Wednesday, April 30, 2014

Time to talk to Unity...

Right now I've been using the Unity3D engine to use my Oculus Rift. I'm not the best programmer in the world, and the drag and drop functionality, along with all the boilerplate and ease of compiling really influenced this decision. I was fortunate enough to get a 4 month trial of Unity Pro, so we'll so where I go when that is up...

Anyways, onto the meat of the post. Getting the Rift to work in Unity was as easy as importing the Oculus Rift package, and dropping an OVRCamera into the scene. In minutes I was looking around a virtual white box.

Once I hooked up my two webcams, I was painfully reminded of how long it's been since I've done any programming. My only formal training was 3 years ago, and in Java. C-Sharp is similar, so I've been able to trudge along, but it's not without its frustrations! (Basically... I know that my code is probably terrible. Feel free to post any corrections you may see!).

The first step was to create some planes for the C310s to map their textures to. I have an empty GameObject attached as a child to each of the cameras (CameraLeft and CameraRight) in the OVRCameraController. These GameObjects are both projected 20 units out in the Z direction. A quad with a scale of [1,1,1] is placed as a child to each of the GameObjects.

The quads both have their own material set to them: Copies of a blank texture, renamed LeftWebcamFeed and RightWebcamFeed, respectively.

The last setting that's put in place is to create two new layers (CameraLeft and CameraRight), and setting the left and right GameObjects to these. CameraLeft then has a mixed "Culling Mask", where it can see everything EXCEPT for the "CameraRight" layer. CameraRight has the opposite -- it can see all EXCEPT for the "CameraLeft" layer. This prevents double vision, and lets the user actually see the correct images.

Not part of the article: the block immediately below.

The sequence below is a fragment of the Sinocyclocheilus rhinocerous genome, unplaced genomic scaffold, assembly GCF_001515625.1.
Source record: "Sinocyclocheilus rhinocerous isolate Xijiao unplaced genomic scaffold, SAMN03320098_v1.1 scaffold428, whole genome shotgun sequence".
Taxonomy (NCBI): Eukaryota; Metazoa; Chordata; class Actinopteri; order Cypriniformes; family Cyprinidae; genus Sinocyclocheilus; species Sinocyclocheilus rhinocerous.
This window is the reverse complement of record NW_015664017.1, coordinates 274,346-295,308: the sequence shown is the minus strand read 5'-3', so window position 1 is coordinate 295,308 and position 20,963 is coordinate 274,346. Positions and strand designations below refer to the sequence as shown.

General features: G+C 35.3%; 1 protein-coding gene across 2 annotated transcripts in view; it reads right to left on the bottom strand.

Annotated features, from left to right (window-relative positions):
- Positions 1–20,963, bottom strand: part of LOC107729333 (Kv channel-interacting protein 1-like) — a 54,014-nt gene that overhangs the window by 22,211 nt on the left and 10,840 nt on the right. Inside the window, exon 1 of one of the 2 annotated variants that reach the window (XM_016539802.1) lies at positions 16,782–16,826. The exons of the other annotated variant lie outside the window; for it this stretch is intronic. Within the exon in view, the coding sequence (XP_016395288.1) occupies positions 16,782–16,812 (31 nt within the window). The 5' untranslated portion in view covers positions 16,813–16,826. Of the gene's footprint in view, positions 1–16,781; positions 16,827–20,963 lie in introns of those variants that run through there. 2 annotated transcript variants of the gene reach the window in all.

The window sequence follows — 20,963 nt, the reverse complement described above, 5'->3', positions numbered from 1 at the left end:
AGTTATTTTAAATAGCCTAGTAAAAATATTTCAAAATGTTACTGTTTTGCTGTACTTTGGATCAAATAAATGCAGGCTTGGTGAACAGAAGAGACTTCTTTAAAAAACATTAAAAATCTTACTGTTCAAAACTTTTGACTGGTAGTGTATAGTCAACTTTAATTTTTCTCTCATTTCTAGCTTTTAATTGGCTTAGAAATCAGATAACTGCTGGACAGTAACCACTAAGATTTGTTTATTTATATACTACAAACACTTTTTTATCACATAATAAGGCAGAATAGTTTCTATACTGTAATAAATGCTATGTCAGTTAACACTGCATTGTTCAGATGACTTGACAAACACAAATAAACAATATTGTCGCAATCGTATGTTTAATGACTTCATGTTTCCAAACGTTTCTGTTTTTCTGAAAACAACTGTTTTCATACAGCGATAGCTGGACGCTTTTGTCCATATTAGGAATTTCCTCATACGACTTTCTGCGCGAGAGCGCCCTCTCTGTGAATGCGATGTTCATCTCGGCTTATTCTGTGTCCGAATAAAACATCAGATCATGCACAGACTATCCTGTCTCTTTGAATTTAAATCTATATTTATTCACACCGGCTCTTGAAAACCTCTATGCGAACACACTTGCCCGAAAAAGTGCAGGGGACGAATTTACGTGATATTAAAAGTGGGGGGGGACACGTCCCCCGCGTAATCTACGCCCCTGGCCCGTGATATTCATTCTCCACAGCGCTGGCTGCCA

Next I created a script (Called WebcamTextureScript) and added it as a component to each of the quads.


Here's the code in its entirety, hosted on pasteBIN.

Please note, this code is barely functional. I plan, in the future, to convert the WebcamTexture that is gotten from the C310s into an EmguCV image, which should let me do computer vision tasks on it. There's a lot of muck in there that's commented out, and nearly all of the commented out lines relate to failed attempts at EmguCV conversions.

The code, as it stands, will simply grab the WebcamTextures from two cameras, and assign them to either the right or the left eye's quad. It then rotates the quad 90 degrees, so the image is oriented correctly. You may have to play with some values to get the correct webcams on the correct eyes!

Once the script is added to the quad, it is important to assign the correct public variables.

  • "cam" is the Left or Right Camera, and should be the parent of the quad.
  • "mat" is the material, and should be either LeftWebcamTexture or RightWebcamTexture
  • "Quad" is the quad that the script is modifying.
"Image Offset X" and "Image Offset Y" are helper variables. I've found that the camera views don't always line up perfectly, and I usually move one quad around to compensate for that. I haven't thought of a good way to calibrate this automatically... but anyone who uses one of these will have already gone through hacking a few webcams, so what's the big deal in changing some numbers?

Next update will be focused on getting EmguCV (A C# wrapper of OpenCV) working with Unity, and hopefully a bit of image processing.


Thursday, April 24, 2014

Modifying a Logitech C310 HD webcam

As per William Steptoe's recommendation, I chose to augment my Oculus Rift DK1 with two Logitech C310 webcams, modified to have a wider FOV.

The C310s can be found easily on Amazon for around 40 bucks, with Prime shipping. Not too bad.